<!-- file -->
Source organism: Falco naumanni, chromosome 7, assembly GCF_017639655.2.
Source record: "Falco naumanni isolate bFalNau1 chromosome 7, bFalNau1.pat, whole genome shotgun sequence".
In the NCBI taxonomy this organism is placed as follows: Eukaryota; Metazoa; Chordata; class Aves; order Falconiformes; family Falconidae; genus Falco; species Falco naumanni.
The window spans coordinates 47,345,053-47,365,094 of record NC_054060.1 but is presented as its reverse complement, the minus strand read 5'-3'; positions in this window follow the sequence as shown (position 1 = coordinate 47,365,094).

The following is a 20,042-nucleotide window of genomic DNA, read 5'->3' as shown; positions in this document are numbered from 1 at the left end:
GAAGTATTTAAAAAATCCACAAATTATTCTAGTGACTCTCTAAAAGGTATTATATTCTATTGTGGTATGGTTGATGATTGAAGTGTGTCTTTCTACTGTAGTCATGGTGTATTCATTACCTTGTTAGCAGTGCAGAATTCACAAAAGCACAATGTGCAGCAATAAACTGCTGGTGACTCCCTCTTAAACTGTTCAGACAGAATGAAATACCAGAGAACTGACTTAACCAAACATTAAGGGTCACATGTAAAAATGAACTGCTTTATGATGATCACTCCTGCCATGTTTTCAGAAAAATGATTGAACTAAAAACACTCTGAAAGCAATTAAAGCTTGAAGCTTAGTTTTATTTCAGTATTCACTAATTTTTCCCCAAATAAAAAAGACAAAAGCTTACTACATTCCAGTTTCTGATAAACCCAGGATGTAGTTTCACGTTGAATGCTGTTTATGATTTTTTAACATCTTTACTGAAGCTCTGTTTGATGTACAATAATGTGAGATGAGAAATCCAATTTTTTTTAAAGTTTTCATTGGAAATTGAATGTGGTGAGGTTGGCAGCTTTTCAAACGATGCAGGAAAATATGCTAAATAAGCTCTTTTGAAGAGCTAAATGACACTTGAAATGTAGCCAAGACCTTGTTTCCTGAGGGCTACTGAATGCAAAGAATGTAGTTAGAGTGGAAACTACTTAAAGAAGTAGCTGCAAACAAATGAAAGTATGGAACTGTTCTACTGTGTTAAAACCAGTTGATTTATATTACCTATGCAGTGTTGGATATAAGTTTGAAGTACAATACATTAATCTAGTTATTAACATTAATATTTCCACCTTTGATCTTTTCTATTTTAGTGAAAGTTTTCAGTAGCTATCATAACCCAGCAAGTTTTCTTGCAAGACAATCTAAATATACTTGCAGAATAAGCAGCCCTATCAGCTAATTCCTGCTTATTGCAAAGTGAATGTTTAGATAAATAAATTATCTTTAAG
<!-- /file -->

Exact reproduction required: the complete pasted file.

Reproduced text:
Source organism: Falco naumanni, chromosome 7, assembly GCF_017639655.2.
Source record: "Falco naumanni isolate bFalNau1 chromosome 7, bFalNau1.pat, whole genome shotgun sequence".
In the NCBI taxonomy this organism is placed as follows: Eukaryota; Metazoa; Chordata; class Aves; order Falconiformes; family Falconidae; genus Falco; species Falco naumanni.
The window spans coordinates 47,345,053-47,365,094 of record NC_054060.1 but is presented as its reverse complement, the minus strand read 5'-3'; positions in this window follow the sequence as shown (position 1 = coordinate 47,365,094).

The following is a 20,042-nucleotide window of genomic DNA, read 5'->3' as shown; positions in this document are numbered from 1 at the left end:
GAAGTATTTAAAAAATCCACAAATTATTCTAGTGACTCTCTAAAAGGTATTATATTCTATTGTGGTATGGTTGATGATTGAAGTGTGTCTTTCTACTGTAGTCATGGTGTATTCATTACCTTGTTAGCAGTGCAGAATTCACAAAAGCACAATGTGCAGCAATAAACTGCTGGTGACTCCCTCTTAAACTGTTCAGACAGAATGAAATACCAGAGAACTGACTTAACCAAACATTAAGGGTCACATGTAAAAATGAACTGCTTTATGATGATCACTCCTGCCATGTTTTCAGAAAAATGATTGAACTAAAAACACTCTGAAAGCAATTAAAGCTTGAAGCTTAGTTTTATTTCAGTATTCACTAATTTTTCCCCAAATAAAAAAGACAAAAGCTTACTACATTCCAGTTTCTGATAAACCCAGGATGTAGTTTCACGTTGAATGCTGTTTATGATTTTTTAACATCTTTACTGAAGCTCTGTTTGATGTACAATAATGTGAGATGAGAAATCCAATTTTTTTTAAAGTTTTCATTGGAAATTGAATGTGGTGAGGTTGGCAGCTTTTCAAACGATGCAGGAAAATATGCTAAATAAGCTCTTTTGAAGAGCTAAATGACACTTGAAATGTAGCCAAGACCTTGTTTCCTGAGGGCTACTGAATGCAAAGAATGTAGTTAGAGTGGAAACTACTTAAAGAAGTAGCTGCAAACAAATGAAAGTATGGAACTGTTCTACTGTGTTAAAACCAGTTGATTTATATTACCTATGCAGTGTTGGATATAAGTTTGAAGTACAATACATTAATCTAGTTATTAACATTAATATTTCCACCTTTGATCTTTTCTATTTTAGTGAAAGTTTTCAGTAGCTATCATAACCCAGCAAGTTTTCTTGCAAGACAATCTAAATATACTTGCAGAATAAGCAGCCCTATCAGCTAATTCCTGCTTATTGCAAAGTGAATGTTTAGATAAATAAATTATCTTTAAG